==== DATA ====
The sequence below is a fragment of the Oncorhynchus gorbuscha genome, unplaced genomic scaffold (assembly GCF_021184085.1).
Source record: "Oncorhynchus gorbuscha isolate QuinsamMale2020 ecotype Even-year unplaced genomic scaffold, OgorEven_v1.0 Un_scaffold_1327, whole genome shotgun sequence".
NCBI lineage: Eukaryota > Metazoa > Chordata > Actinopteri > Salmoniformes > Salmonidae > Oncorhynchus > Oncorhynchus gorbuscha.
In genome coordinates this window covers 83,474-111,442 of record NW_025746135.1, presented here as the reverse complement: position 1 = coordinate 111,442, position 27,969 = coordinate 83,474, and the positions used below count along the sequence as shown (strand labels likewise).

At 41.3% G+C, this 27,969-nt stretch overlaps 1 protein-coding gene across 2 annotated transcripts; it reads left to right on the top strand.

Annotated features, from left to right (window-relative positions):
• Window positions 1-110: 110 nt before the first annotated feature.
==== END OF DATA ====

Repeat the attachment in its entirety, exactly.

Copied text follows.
The sequence below is a fragment of the Oncorhynchus gorbuscha genome, unplaced genomic scaffold (assembly GCF_021184085.1).
Source record: "Oncorhynchus gorbuscha isolate QuinsamMale2020 ecotype Even-year unplaced genomic scaffold, OgorEven_v1.0 Un_scaffold_1327, whole genome shotgun sequence".
NCBI lineage: Eukaryota > Metazoa > Chordata > Actinopteri > Salmoniformes > Salmonidae > Oncorhynchus > Oncorhynchus gorbuscha.
In genome coordinates this window covers 83,474-111,442 of record NW_025746135.1, presented here as the reverse complement: position 1 = coordinate 111,442, position 27,969 = coordinate 83,474, and the positions used below count along the sequence as shown (strand labels likewise).

At 41.3% G+C, this 27,969-nt stretch overlaps 1 protein-coding gene across 2 annotated transcripts; it reads left to right on the top strand.

Annotated features, from left to right (window-relative positions):
• Window positions 1-110: 110 nt before the first annotated feature.